While the latter approach is not unreasonable, I would note that the builder expects that every dollar delivered to them in payment be an actual dollar worth 100 cents - fully operable, financially, in other words. The builder would raise hell and sue if some of the dollars delivered were found to be worth only 90 cents. Why then, should the customer be expected to meekly accept items, no matter how small, that are less than 100% of the contracted status (meaning fully functional - not 95% functional but fixable by ship's company). If the customer wanted a ship that was only 95% built and would "build" the remainder via ship's company then they should have contracted for that. It's kind of like buying a car that's delivered with only three wheels and having the manuf expect you to provide the missing fourth wheel yourself even though the purchase contract calls for four wheels.

      Either the builder delivers a fully functioning item or it does not. There is no legal case for delivering 95% of a contract but expecting 100% payment while refusing to honor the warranty.

      As an aside, I encountered this exact scenario in industry. We took delivery of a large complex unit (doesn't matter what it was) and as we commissioned it, we found many, many small issues. At first, we dealt with them ourselves but as they mounted we began to consider making a warranty claim. Finally, we determined that the overall number and scope of the numerous small issues rendered the entire unit inoperable and we submitted a claim to have the entire unit brought up to fully functioning status. The claim was turned down and, after much legal wrangling, our lawyers told us that we had forfeited our warranty rights by fixing the small issues ourselves. By failing to initiate warranty claims right from the start, on every single item, no matter how small, we had invalidated our ability to make any claim, no matter how large. By fixing the initial small items ourselves, we had apparently denied the manuf the opportunity to apply warranty corrections and thus invalidated the entire warranty. The manuf eventually settled with us for a monetary lump sum (nowhere near the cost of repairs!) to avoid a drawn out court case. No attempt at reasonableness goes unpunished!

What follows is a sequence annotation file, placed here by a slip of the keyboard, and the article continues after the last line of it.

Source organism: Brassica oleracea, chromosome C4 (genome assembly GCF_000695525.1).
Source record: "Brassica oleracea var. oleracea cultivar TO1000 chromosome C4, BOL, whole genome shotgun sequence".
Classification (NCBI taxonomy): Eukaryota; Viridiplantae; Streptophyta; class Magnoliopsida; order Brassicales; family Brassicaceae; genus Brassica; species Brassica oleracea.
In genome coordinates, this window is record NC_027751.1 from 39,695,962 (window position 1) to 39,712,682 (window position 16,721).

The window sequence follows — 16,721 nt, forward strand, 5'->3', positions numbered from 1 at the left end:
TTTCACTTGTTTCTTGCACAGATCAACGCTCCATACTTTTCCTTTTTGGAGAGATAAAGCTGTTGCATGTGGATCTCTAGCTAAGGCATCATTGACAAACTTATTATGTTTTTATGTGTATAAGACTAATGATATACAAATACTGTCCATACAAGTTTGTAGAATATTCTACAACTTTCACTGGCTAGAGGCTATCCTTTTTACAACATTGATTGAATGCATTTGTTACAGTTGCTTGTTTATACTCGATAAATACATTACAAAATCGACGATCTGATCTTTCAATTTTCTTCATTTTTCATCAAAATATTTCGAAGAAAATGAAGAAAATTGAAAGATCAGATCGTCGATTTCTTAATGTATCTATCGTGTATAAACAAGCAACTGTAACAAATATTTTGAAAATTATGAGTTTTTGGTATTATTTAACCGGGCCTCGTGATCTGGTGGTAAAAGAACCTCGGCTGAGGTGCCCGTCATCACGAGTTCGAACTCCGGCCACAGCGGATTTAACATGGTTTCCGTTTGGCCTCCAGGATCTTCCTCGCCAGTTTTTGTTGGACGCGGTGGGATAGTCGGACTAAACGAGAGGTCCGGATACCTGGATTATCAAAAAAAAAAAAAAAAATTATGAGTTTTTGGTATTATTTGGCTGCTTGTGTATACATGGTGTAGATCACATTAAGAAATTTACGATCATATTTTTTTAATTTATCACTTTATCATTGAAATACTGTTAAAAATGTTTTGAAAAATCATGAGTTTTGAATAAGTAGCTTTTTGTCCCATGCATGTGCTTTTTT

The lesson I, personally, drew from this incident was that if you have a warranty you either have to use it fully or not use it at all. Legally, there is no in between.

    3. ""What is not right, however, is for a USN ship to be commissioned before it is mission ready"

      Though not really relevant to the post, one could make a pretty strong case that the entire LCS class has been commissioned unable to perform their mission! Given the lack of a workable MCM or ASW module and only a tiny subsection of the ASuW module, the LCS has no mission capability.

      Just an interesting thought.